The Film Studies major has been designed by faculty across the College of Arts and Humanities to enable students to explore what is arguably the most influential global art form of the twentieth century in its aesthetic, cultural, economic, historical, and technological dimensions. This 39-credit major is based on a critical, textual approach to film, emphasizing scholarly viewing, interpreting, and writing about moving images. It provides students with a solid background in theoretical, critical, and aesthetic aspects of the study of film, including the history of the medium and the analysis of national cinemas throughout the world, always keeping in view questions of how new media have changed both cinema itself and the study of cinema. As an art form that has been international in nature and global in reach from its inception, cinema challenges students to think globally and understand the systems of transnational exchange that have characterized this medium. The Film Studies major brings together courses in cinema from varied nations, languages, and cultures.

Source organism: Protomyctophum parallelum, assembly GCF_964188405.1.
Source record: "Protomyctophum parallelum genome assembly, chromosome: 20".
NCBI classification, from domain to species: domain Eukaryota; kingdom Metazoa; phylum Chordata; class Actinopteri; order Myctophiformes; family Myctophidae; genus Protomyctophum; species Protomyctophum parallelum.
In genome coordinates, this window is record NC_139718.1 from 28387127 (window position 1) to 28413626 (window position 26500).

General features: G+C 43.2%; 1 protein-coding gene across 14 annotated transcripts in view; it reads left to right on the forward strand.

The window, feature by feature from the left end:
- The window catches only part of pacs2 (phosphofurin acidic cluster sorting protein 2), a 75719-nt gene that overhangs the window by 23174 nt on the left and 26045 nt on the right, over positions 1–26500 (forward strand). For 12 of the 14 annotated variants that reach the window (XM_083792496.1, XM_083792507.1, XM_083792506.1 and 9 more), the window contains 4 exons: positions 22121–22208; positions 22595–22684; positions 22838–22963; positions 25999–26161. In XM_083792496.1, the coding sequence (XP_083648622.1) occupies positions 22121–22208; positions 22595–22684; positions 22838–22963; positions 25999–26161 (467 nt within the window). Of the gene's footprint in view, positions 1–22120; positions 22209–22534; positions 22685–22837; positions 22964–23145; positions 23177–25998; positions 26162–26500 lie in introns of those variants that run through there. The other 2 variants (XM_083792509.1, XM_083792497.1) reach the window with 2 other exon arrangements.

The Film Studies major has four parts: a prerequisite course in Film Form (ENGL/FILM 245), a two-course Film History and Theory Foundation (ENGL/FILM 301 and 302), a six-course Film Criticism Core, and four Film Electives. The first two parts of the program assure that students have the necessary analytical tools and historical background to interpret diverse global cinematic traditions. The Film Criticism Core and Film Electives offer students the opportunity to explore genres, themes, and movements across different historical periods and to develop their skills in analysis, writing, and research. More information about the requirements for the major may be found on the Requirements page.